Just as an indication of Kermit's size when he is standing on his hind legs I will tell you that the cross bar of the half door at the back of the old barn is a little over five feet.  He towers above it.  At one point it almost seemed he was trying to reach through to throw the latch.  I'm glad he has hooves and not fingers.

Friday, December 9, 2011

Someone (ahem) left the gate chain off....

Notice how diligently Gwen is still guarding her charges.  This is how I was greeted on a very rainy Wednesday.  It seems that when I pulled Gwen into the hay shed to feed her I didn't check to be sure the chain on the back gate fell all the way into the little slot where it should catch.  The goats and sheep have plenty of shelter on a rainy day but the temptation of all-you-can-eat hay and a nice roof were just too much.  Someone pushed the gate open.  Since the hay in this shed is almost gone I did not bother trying to move everyone out.  I just took a few pictures, shook my head and went on with collecting eggs. A good laugh helps me maintain my sanity.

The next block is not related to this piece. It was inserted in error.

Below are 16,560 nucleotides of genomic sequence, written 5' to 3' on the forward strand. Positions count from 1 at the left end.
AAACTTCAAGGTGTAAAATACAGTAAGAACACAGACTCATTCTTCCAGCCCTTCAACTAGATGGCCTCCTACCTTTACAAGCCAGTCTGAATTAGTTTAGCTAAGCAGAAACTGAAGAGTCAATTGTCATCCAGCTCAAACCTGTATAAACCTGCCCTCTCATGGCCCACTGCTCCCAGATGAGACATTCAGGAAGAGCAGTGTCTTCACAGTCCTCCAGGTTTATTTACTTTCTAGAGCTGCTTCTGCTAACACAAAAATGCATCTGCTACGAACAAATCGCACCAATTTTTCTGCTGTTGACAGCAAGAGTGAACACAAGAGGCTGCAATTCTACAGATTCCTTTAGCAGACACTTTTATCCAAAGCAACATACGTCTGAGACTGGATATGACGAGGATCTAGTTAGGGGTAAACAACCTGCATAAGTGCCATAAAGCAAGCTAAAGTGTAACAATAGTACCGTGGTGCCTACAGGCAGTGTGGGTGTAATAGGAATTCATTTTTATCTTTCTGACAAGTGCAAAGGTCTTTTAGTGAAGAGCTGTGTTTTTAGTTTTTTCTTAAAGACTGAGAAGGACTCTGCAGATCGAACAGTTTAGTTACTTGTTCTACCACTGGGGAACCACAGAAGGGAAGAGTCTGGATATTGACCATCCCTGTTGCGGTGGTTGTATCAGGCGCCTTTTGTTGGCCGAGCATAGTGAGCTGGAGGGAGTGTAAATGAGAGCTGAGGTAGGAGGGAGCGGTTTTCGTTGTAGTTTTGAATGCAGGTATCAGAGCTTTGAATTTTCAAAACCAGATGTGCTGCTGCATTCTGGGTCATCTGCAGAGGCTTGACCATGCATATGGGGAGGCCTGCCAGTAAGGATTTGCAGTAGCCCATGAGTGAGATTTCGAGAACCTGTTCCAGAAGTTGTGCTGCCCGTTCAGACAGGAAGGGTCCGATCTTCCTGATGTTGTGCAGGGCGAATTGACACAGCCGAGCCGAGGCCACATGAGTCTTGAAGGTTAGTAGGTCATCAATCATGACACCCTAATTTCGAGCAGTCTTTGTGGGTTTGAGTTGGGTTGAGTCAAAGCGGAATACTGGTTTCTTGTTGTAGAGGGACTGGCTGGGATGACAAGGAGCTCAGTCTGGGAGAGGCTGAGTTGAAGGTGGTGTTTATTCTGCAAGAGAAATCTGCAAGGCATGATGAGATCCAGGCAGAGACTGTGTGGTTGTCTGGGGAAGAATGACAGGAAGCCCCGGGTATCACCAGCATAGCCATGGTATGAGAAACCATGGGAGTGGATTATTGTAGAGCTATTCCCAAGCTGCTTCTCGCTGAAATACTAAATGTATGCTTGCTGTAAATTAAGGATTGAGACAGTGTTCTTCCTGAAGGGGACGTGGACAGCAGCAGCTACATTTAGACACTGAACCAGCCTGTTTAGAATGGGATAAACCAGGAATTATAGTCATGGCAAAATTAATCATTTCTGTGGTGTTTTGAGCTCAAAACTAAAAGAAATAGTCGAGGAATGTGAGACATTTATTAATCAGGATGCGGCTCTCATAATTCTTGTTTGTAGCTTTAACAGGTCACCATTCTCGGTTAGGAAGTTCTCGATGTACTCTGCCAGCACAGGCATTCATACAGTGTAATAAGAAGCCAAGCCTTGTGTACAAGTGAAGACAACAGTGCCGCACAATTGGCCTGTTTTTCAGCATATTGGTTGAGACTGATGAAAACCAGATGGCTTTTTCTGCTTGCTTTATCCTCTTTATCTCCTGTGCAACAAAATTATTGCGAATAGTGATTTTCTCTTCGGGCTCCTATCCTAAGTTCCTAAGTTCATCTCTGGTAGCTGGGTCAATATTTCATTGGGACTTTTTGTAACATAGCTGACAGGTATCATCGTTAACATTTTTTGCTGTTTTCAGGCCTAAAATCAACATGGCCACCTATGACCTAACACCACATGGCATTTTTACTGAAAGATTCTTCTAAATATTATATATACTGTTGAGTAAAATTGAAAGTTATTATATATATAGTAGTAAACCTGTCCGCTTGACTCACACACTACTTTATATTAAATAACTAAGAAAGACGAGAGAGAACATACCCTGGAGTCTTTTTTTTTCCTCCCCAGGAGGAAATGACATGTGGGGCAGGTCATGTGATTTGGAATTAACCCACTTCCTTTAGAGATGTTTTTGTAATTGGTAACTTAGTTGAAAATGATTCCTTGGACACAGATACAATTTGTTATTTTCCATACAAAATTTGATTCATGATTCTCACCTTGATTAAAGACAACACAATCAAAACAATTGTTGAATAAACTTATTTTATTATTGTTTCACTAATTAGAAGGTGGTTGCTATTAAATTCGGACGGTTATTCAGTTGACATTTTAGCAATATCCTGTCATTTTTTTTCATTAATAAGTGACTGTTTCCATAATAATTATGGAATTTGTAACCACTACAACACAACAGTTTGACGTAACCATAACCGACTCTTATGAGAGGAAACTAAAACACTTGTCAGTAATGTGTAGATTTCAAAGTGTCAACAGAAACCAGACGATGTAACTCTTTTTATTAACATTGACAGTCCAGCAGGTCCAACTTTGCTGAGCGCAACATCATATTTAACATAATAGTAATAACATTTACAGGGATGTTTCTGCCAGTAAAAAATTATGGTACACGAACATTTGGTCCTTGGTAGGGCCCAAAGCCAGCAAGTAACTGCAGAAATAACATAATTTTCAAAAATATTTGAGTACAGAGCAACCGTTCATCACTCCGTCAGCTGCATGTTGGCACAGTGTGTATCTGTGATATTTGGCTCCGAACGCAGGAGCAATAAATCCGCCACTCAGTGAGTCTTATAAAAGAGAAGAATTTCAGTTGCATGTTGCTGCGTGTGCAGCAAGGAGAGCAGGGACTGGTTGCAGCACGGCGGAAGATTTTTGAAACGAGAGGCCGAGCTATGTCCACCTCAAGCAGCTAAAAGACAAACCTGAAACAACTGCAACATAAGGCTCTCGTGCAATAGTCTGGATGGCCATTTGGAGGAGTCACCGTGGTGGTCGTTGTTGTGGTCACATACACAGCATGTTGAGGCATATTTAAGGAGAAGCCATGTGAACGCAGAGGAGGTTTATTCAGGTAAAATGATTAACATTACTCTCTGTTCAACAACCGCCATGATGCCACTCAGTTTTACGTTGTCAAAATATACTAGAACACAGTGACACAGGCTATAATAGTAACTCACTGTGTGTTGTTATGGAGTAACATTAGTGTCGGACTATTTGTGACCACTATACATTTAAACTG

Wednesday, December 7, 2011

A Quandry

It has rained for a few days so mud is no surprise but I couldn't help stare at Alice today.  She had a simply filthy muddy face.  If the dirty face belonged to Micah, our Dexter bull, I would not be surprised as he likes to show off to the girls but tearing big holes in the pasture.  He is often covered with dust.  But Alice is usually a tidy old gal.  After exploring a bit, I did find a sort of a clue.
It was hard to get a good picture so I'd best explain.  This is an enormous hole that one of the Anatolian Shepherds dug for herself to keep cool in the summer.  The hole easily holds a hundred pound dog if that is any indication of the size.  Well, inside the entrance to the hole is a single cow footprint.  And shoved way down in the hole is the partially deflated old playground ball that just seems to get kicked around the pasture.  From the looks of the hole and the cow all I can imagine is that for some reason Alice was trying to get that ball out of that hole.  But who really knows?  They never fail to amaze me.

Monday, December 5, 2011


This is what I discovered when I walked out to collect eggs Sunday afternoon:
One of the screws that holds up the nesting box had apparently popped free.  The funny part is that one hen was comfortably setting on a pair of eggs, another was trying to settle into her roosting spot for the coming night and I found five unharmed eggs that had rolled into the corners of their nests.